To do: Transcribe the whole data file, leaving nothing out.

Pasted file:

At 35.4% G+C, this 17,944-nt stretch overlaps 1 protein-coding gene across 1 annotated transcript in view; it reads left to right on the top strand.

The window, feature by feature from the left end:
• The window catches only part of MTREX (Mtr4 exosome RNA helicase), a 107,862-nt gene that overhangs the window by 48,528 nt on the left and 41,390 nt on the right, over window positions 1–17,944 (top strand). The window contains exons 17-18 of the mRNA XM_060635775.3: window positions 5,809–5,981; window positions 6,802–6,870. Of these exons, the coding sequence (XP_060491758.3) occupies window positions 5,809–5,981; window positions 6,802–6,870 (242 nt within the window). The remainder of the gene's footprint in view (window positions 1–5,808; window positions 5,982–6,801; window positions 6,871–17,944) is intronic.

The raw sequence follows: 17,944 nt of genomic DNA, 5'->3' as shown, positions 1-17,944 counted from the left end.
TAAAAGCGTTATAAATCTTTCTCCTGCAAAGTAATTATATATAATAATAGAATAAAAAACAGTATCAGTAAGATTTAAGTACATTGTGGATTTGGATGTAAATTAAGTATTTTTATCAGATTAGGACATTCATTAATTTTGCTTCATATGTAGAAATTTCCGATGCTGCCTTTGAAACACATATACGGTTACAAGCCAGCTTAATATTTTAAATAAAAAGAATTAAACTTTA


At 35.4% G+C, this 17,944-nt stretch overlaps 1 protein-coding gene across 1 annotated transcript in view; it reads left to right on the top strand.

The window, feature by feature from the left end:
• The window catches only part of MTREX (Mtr4 exosome RNA helicase), a 107,862-nt gene that overhangs the window by 48,528 nt on the left and 41,390 nt on the right, over window positions 1–17,944 (top strand). The window contains exons 17-18 of the mRNA XM_060635775.3: window positions 5,809–5,981; window positions 6,802–6,870. Of these exons, the coding sequence (XP_060491758.3) occupies window positions 5,809–5,981; window positions 6,802–6,870 (242 nt within the window). The remainder of the gene's footprint in view (window positions 1–5,808; window positions 5,982–6,801; window positions 6,871–17,944) is intronic.

The raw sequence follows: 17,944 nt of genomic DNA, 5'->3' as shown, positions 1-17,944 counted from the left end.
TAAAAGCGTTATAAATCTTTCTCCTGCAAAGTAATTATATATAATAATAGAATAAAAAACAGTATCAGTAAGATTTAAGTACATTGTGGATTTGGATGTAAATTAAGTATTTTTATCAGATTAGGACATTCATTAATTTTGCTTCATATGTAGAAATTTCCGATGCTGCCTTTGAAACACATATACGGTTACAAGCCAGCTTAATATTTTAAATAAAAAGAATTAAACTTTA